Separation Ringxiety


I recently had a friend reach out to me through a social media app that I have on my phone.  What gave me a laugh is the manner in which he reached out, along with a recollection of the last time I had seen him; sharing an impromptu golf weekend some two decades ago.

What made this trip in the early 90’s so memorable were the circumstances that lead up to it.  We had both endured a hellish week at the office, and felt absolutely justified in leaving at noon; fully deserving a couple of days of nothing.  And by nothing I mean golf.

Of course, not five minutes after merging onto one of the 70 lanes on the 401 in Toronto (it has since expanded to 300 lanes), my cell phone rang.  It was the office.  I took the call (it was legal back then.).  While I was on my call, my friend’s phone rang.  It didn’t matter.  We were on our way to an incredible golf course just a couple hours away in eastern Ontario.  What’s a phone call?  After only a few minutes, we both laid down the electro-cinder blocks.  Done.  Onward.  To the golf cou…  BRRRINGGGGG….

Phone call.  It was his.  It was a client.  Not a problem.  We’re on our way to play gol…  BRRRRINGGGG….  Okay.  This time it’s mine.  He’s on the phone anyway, so I might as well get it.  Bzzzzzzzz…   Bzzzzzzzz…. As I’m on the phone, my pager goes off.  Not a problem.  I’ll return the call after I finish the one I’m on.  I end my call and start dialing the number that paged me (work) because I want them to know I’m going to go golfi… BRRRRRINGGGG…   It’s John’s phone again.  It’s the office.  They’re asking John if he has seen me.  They just sent a page, hoping to catch me before I was out of town.  It had been well over three minutes since the page came through, and I haven’t returned it yet.  John passes me his phone.  BRRRRRINGGGG…  my phone rings while I have John’s to my ear.

And then it happened.  After my call, John put down the passenger seat window, and out it went.  The most advanced technology (to ever fit in what was then the size of a toaster oven) was now out the window.  My turn.  And I did it.  I disposed of it.  I was free.

It was, without question, the most liberating feeling I had had in years.  Euphoria.  Primal screams followed. We had just killed the beast!  By slaying this dragon, we were disconnected from the outside wor…  Oh… my…  GOD!  I’m disconnected from the world!  What if my wife goes into labour?  No… she wasn’t pregnant, but what if she was?  What if my parents were trying to call?  Sure, they call me at the home number every Sunday at precisely the same time, but what if this one time they were trying to get a hold of me?  What the hell have I done?  And my clients!!!  What if, on this Friday afternoon, I had a client who was desperate to reach me?!!!  Sure, we had a support team that was second to none.  I had an assistant that was more capable than I.  I haven’t had a client call me in a panic in two years… but what if THIS ONE TIME they really needed me?  Oh God!  What have I done?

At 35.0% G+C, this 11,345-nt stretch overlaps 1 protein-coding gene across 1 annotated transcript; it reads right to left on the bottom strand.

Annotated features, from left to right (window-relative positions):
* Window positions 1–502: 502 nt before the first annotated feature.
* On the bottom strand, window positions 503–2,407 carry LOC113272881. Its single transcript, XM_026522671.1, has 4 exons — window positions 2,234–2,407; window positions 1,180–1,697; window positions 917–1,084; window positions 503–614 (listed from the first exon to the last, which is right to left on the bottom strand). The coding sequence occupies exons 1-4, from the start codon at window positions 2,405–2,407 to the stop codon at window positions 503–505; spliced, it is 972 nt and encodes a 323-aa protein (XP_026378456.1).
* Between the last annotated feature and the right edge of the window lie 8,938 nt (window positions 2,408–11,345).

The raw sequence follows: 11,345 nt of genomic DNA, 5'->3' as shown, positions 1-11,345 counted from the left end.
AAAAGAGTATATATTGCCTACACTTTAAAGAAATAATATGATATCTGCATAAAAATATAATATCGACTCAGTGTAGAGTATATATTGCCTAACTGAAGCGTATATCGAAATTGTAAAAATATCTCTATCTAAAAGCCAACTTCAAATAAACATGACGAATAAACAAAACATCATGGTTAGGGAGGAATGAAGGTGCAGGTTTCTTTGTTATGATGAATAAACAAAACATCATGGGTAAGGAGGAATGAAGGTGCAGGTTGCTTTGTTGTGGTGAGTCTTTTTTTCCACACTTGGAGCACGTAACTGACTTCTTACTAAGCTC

I was miserable for the remaining two hours of the drive.  I knew I was disappointing the world with my selfish act.  I remember imagining the forty voicemails that I’d have.  I knew at least one person would call the police, and possibly every hospital in the Toronto area, desperate to learn that I was okay.  John’s anxiety wasn’t different from mine.  We had disappointed the world.

We got to our destination.  I checked in as quickly as possible, grabbed my room key, waited in an elevator that moved at a painfully slow speed – evidently aware that I was either without a cell phone or desperately needing to pee.  I lunged myself to the hotel room and dialled in to my voicemail.  I was fully prepared for the turmoil.  I readied myself for the impending doom.  I had done something extraordinarily stupid, and I was about to get called on it.  I should have been available and I wasn’t.

And so, rocking back and forth, taking deep breaths to avoid asphyxiation, phone slipping because of the sweat, I was sent to a state of reality.

“You have…  no new messages”.

The moral of the story?  Nothing changes.  I still check that I have my phone before I dare leave my desk or my house or the office.  I still experience separation ringxiety .  And you still don’t stand a chance of reaching me this Friday afternoon.

Not that you were going to try anyway.

How do YOU deal with separation ringxiety?

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Posted on November 15, 2011, in Uncategorized and tagged , , . Bookmark the permalink. 4 Comments.

  1. In my case, I didn’t get my first cell phone until 4 years ago, and I didn’t feel the worse for it.

    Now, I can’t imagine not having it! Addictive little things, aren’t they?

  2. Don’t fret. I’ve had the “car phone”, which consisted of an oversized laptop screwed to the what was otherwise known as the “place where the passenger’s legs used to go”, with a circa 1953 rotary dial cord attached to a handset that looked very much like a half-sized ATM. They’ve become much easier to operate and much more mobile, and I still don’t know what the hell I’m doing. There. Hope you feel better. You should at least feel younger.

  3. I find that it’s a fine line between “available” and “always on”. I appreciate the trappings of technology a lot more when I spend time “off the grid”… and vice versa.

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